Why we are all going to be able to get to bed earlier this election night

Why we are all going to be able to get to bed earlier this election night

No simultaneous elections on June 8th means speedier counts

One of the features of the June 8th General Election it is that no other elections are being held on the same day. This is in sharp comparison to all the general elections since 1992 when John Major went to the country in April four weeks before that year’s locals.

This is important because it should have a big impact on the time it takes for the counts to proceed. If you have more than one election in a constituency then all the votes for those as well as the general election votes have to be verified before counting can start. This adds a considerable time to the process.

The table above, prepared by the former head of political research at the BBC David Cowling, sets out how many declarations there were in the different time slots. The contrast with 1992 is very striking and that year is the model that we should be looking at.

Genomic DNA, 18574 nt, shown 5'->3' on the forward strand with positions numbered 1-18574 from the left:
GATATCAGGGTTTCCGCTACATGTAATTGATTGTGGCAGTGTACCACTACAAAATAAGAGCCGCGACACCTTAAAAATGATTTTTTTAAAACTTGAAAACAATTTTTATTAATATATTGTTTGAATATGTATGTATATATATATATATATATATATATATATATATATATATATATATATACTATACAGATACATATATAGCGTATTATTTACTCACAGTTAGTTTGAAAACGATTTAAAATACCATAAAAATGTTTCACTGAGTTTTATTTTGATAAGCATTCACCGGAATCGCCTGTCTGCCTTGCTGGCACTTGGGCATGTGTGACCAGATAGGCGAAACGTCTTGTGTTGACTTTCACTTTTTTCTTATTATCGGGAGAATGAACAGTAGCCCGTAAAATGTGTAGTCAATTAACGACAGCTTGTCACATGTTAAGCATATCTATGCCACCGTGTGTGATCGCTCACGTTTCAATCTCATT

Thus by 1am in 1992 there had been 156 declarations compared with just 5 at GE2015.

Tony Blair, when he was in a position to choose the date, always liked to have other elections taking place on the same day because of his hope that this would ensure that more LAB voters would turnout.

Mrs Thatcher, meanwhile, is said to have preferred June because she liked the assurance of seeing the local election results before making the final decision to commit to a specific date. So the 1983 and 1987 elections both took place on June.

I think it is possible to load too many elections onto voters on the same day. On General Election day in 2015 Bedford where I live there were five separate votes taking place creating much confusion at polling stations. Every voter had to be issued with five ballot forms which each had to be individually processed. This inevitably led to longer queues and a prolonged count.

Mike Smithson


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